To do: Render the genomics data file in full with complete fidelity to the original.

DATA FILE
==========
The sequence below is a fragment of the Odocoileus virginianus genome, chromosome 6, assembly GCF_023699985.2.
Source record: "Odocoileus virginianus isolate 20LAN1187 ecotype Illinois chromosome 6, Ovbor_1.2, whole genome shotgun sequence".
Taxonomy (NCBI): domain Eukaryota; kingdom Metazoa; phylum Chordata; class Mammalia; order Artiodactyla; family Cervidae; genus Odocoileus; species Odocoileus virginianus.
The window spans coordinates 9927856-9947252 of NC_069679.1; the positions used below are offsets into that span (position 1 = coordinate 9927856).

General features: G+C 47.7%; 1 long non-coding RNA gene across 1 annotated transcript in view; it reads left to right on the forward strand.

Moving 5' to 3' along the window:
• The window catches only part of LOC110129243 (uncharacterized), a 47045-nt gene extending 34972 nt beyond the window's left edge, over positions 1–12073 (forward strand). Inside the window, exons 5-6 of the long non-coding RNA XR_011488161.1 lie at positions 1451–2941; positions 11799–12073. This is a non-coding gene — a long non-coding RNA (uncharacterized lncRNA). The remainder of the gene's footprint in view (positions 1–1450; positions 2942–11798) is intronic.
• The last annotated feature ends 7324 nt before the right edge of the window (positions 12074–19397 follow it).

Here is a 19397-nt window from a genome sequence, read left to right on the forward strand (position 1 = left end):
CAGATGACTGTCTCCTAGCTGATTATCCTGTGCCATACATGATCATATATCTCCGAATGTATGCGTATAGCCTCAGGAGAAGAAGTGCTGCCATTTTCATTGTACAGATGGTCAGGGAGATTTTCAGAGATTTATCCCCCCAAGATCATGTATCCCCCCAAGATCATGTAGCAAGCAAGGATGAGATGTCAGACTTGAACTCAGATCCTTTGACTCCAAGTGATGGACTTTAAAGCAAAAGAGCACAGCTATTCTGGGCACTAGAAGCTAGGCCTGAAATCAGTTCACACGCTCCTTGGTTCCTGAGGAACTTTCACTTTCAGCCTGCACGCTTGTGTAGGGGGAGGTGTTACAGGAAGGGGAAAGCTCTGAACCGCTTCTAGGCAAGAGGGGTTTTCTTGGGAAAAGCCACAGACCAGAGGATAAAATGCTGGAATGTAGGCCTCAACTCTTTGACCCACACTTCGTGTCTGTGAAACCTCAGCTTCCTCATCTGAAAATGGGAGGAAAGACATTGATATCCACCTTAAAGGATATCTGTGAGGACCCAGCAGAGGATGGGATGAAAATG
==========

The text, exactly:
The sequence below is a fragment of the Odocoileus virginianus genome, chromosome 6, assembly GCF_023699985.2.
Source record: "Odocoileus virginianus isolate 20LAN1187 ecotype Illinois chromosome 6, Ovbor_1.2, whole genome shotgun sequence".
Taxonomy (NCBI): domain Eukaryota; kingdom Metazoa; phylum Chordata; class Mammalia; order Artiodactyla; family Cervidae; genus Odocoileus; species Odocoileus virginianus.
The window spans coordinates 9927856-9947252 of NC_069679.1; the positions used below are offsets into that span (position 1 = coordinate 9927856).

General features: G+C 47.7%; 1 long non-coding RNA gene across 1 annotated transcript in view; it reads left to right on the forward strand.

Moving 5' to 3' along the window:
• The window catches only part of LOC110129243 (uncharacterized), a 47045-nt gene extending 34972 nt beyond the window's left edge, over positions 1–12073 (forward strand). Inside the window, exons 5-6 of the long non-coding RNA XR_011488161.1 lie at positions 1451–2941; positions 11799–12073. This is a non-coding gene — a long non-coding RNA (uncharacterized lncRNA). The remainder of the gene's footprint in view (positions 1–1450; positions 2942–11798) is intronic.
• The last annotated feature ends 7324 nt before the right edge of the window (positions 12074–19397 follow it).

Here is a 19397-nt window from a genome sequence, read left to right on the forward strand (position 1 = left end):
CAGATGACTGTCTCCTAGCTGATTATCCTGTGCCATACATGATCATATATCTCCGAATGTATGCGTATAGCCTCAGGAGAAGAAGTGCTGCCATTTTCATTGTACAGATGGTCAGGGAGATTTTCAGAGATTTATCCCCCCAAGATCATGTATCCCCCCAAGATCATGTAGCAAGCAAGGATGAGATGTCAGACTTGAACTCAGATCCTTTGACTCCAAGTGATGGACTTTAAAGCAAAAGAGCACAGCTATTCTGGGCACTAGAAGCTAGGCCTGAAATCAGTTCACACGCTCCTTGGTTCCTGAGGAACTTTCACTTTCAGCCTGCACGCTTGTGTAGGGGGAGGTGTTACAGGAAGGGGAAAGCTCTGAACCGCTTCTAGGCAAGAGGGGTTTTCTTGGGAAAAGCCACAGACCAGAGGATAAAATGCTGGAATGTAGGCCTCAACTCTTTGACCCACACTTCGTGTCTGTGAAACCTCAGCTTCCTCATCTGAAAATGGGAGGAAAGACATTGATATCCACCTTAAAGGATATCTGTGAGGACCCAGCAGAGGATGGGATGAAAATG